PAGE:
He stood on the pavement of the quiet city street. Clouds poured out a torrential rain that pounded into the asphalt like a bag of marbles being scattered on the floor. Carl Windsor’s sopping white undershirt stuck to his chest, and his legs shivered inside his water soaked pajama bottoms. Lightning flashed, and thunder rumbled. A man stepped from a dark alleyway between two dilapidated buildings.
Carl stood frozen as the figure, dressed in a beige overcoat with matching bowler hat, approached him. He extended his hand, and Carl hesitantly shook it.
“Good afternoon, Carl. It’s nice to meet my maker. Enjoying the rain?”
Carl shook his head in disapproval.
“Don’t like it, huh? Well this was your doing. Remember the novel you finished last night? The one you want to self publish? You started chapter one with the line ‘It was a dark and stormy night.’ That’s quite the clichéd beginning if you ask me.”
The mysterious man pulled out a business card from his wallet and handed it to the confused Carl.
“I apologize. Please, allow me to introduce myself. The name’s Mac…Mac Benjamin. I’m a private investigator.“
Carl stumbled backwards in shock. “You…you’re the main character of my book!”
“Yes I am, and in case you wondered, you are dreaming. Follow me over to 23rd Street and I’ll explain more.”
Carl trailed Mac through the alley and over to the connecting street. As Mac stepped from the alley, he vanished.
“Hey there, sugar!”
Carl turned around. “Whoa, you scared me! Who are you? And where’s Mac?”
“Silly, Carl. Don’t you recognize Louisa Rose - hairdresser extraordinaire?”
“Louisa? The hair dresser in my book? I’m so confused!”
“And so are your readers! Mac Benjamin is the main character that drives your book, but every time you switch point-of-views to another character you stick your readers into a new mindset making it difficult for them to relate to Mac and immerse themselves in his story. One moment they are puffing smoke and solving crimes in Mac’s office and the next moment they are sniffing perm chemicals and gossiping with the girls in my shop.“
Louisa rubbed her eye. “This rain is making my mascara run, so I gotta skedaddle. Bye, darling!”
Carl walked to the barbershop across the street and rested outside. His watch had shifted forward twenty-four hours. Mac stepped out the barbershop door.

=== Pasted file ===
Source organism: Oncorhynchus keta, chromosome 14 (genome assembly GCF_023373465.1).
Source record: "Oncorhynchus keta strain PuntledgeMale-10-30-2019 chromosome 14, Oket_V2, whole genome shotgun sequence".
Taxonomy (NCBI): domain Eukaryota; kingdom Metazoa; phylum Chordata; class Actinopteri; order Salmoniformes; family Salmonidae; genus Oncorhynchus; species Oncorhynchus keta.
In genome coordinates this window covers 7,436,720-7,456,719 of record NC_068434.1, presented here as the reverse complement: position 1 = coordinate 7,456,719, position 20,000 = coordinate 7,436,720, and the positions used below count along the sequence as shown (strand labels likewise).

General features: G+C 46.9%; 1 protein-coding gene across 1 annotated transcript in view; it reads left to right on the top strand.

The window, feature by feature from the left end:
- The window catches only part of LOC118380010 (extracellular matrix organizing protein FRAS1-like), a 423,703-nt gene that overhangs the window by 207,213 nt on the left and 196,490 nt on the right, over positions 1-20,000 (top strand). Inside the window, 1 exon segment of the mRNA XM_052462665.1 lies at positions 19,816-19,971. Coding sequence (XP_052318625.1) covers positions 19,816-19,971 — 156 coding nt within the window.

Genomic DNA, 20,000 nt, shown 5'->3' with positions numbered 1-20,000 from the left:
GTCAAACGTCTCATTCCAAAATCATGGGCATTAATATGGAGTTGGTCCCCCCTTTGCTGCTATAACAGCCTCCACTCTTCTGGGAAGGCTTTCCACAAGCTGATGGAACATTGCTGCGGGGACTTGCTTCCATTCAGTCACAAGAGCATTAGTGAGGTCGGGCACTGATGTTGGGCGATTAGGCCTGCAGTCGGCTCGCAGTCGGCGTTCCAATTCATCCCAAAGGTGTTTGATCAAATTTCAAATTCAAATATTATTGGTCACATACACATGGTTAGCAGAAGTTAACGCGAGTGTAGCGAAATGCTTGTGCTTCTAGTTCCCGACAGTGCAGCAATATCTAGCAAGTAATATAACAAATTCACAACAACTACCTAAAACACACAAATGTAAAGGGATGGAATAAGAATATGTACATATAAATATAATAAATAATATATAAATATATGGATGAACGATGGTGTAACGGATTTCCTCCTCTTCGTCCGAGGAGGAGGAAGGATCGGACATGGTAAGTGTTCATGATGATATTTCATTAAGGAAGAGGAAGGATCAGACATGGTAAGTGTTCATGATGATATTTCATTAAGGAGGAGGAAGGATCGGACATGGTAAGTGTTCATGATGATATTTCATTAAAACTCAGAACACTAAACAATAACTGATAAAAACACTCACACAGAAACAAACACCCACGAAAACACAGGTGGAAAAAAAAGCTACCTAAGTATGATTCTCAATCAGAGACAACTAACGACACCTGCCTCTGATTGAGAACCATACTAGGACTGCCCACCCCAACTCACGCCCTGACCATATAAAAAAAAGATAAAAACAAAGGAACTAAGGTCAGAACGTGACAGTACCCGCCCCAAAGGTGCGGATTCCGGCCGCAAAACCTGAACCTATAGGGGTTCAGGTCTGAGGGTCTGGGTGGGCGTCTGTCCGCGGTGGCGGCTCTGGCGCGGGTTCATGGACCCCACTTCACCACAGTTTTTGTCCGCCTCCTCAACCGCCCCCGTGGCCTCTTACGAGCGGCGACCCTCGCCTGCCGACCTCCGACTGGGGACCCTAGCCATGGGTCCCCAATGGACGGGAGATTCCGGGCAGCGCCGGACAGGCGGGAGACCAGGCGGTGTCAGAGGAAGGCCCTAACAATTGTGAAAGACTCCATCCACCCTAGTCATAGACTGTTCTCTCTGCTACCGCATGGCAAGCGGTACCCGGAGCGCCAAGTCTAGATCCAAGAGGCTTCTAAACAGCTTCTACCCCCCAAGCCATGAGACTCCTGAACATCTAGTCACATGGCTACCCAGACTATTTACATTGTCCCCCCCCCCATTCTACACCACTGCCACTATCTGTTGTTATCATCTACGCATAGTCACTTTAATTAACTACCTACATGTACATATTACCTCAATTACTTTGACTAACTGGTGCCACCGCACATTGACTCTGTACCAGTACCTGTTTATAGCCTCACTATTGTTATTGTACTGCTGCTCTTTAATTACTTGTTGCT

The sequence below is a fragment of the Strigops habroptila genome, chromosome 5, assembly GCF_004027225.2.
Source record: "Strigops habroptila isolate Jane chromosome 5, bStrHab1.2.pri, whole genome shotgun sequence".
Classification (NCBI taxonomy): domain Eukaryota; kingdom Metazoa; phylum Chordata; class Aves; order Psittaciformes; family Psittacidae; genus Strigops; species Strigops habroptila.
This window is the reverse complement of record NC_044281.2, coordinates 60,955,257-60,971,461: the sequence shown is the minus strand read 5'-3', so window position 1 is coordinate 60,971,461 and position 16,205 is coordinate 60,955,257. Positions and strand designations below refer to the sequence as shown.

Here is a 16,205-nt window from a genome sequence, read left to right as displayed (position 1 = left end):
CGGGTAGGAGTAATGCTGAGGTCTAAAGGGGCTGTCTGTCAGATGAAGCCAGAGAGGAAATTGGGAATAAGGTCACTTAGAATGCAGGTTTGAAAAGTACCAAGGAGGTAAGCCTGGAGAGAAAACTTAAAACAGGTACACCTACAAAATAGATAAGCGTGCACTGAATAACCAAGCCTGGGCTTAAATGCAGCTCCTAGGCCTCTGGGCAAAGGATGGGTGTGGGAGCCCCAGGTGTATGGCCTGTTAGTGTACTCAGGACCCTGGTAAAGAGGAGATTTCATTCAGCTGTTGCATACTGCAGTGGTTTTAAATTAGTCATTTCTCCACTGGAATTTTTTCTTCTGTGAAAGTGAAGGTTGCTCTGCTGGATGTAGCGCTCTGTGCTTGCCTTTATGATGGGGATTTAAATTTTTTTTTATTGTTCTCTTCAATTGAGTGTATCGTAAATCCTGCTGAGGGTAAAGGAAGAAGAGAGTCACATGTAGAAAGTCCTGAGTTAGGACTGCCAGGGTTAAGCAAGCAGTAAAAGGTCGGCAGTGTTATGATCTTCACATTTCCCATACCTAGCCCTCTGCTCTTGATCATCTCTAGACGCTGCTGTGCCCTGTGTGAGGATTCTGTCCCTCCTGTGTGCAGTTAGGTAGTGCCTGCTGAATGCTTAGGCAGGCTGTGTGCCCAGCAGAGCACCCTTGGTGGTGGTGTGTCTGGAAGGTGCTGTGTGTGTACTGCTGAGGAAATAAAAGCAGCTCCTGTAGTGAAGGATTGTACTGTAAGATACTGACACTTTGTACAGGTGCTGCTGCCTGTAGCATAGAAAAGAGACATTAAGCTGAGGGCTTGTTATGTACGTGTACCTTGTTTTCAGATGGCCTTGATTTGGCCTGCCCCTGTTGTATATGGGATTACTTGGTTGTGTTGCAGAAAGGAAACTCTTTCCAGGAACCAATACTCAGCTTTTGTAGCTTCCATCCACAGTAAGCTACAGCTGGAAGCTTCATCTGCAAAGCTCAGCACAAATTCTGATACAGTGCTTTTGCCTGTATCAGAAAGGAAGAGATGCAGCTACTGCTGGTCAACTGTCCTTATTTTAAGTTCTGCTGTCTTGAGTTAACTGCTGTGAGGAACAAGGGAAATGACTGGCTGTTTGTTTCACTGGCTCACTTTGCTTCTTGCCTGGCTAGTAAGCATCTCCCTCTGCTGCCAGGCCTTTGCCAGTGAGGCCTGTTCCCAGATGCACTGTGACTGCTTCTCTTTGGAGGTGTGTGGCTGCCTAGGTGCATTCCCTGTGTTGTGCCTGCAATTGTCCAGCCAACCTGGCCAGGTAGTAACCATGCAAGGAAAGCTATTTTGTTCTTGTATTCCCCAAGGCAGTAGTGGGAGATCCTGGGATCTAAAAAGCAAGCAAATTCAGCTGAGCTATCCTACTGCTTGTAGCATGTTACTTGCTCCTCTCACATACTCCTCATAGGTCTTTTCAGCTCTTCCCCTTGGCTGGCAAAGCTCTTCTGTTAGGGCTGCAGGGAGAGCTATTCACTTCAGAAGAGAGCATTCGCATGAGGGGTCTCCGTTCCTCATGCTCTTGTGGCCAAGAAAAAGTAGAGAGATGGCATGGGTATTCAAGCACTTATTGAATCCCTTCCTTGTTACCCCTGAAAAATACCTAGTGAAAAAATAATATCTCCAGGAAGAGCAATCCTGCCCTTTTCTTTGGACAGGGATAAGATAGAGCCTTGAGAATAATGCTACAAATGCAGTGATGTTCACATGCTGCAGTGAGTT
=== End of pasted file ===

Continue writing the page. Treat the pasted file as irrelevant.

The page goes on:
“Thanks for the trim, Guido!”
“What are you doing?” Carl snapped.
“Remember in chapter four when I was in the middle of solving that murder case, and you decided to skip forward a whole day without letting the readers know what happened during that 24 hours? They had no idea what I was doing during that time and the plot halted. So, I used that time to go to the barber shop and get a haircut. I may grab some food at Joe’s Grill too since wasting a day while knee deep in an urgent case seems like a logical thing to do.”
“Hahahahaha!” A naked man covered in tattoos laughed maniacally as he zipped past Mac and Carl.
“Whoa! Is that Ben the killer? I don’t remember writing him to look like that.”
“That’s Crazy Lars. You introduced him at the very beginning of the book before introducing me. You confused your readers as to who the protagonist of the story was. And the really sad part is that Lars wasn’t even a main character and only lasted a few pages. What do you say we go to my office and further discuss this there?”
Inside Mac’s office, Carl noticed an open file on the desk. His picture was in it along with a list of every major writing mistake in his book.
“I understand this dream now.” Carl said with regret. “You were hired to reel in my bad writing.”
Mac placed a hand on Carl’s shoulder. “I was hired to help you improve your skill and knowledge of the craft. Revise your novel and learn from other writers. Don’t give up, and you’ll be amazed how much things change in this town the next time you visit.”
Light penetrated the office. Carl walked over to the window and peeked down at the street below.
“Wow! Look outside! There are unicorns, butterflies, and rainbows! The rain has turned to gumdrops and the sun is out! Children are singing in the streets! How did this happen, Mac?”
“You used the cliché ending ‘and they all lived happily ever after.'”
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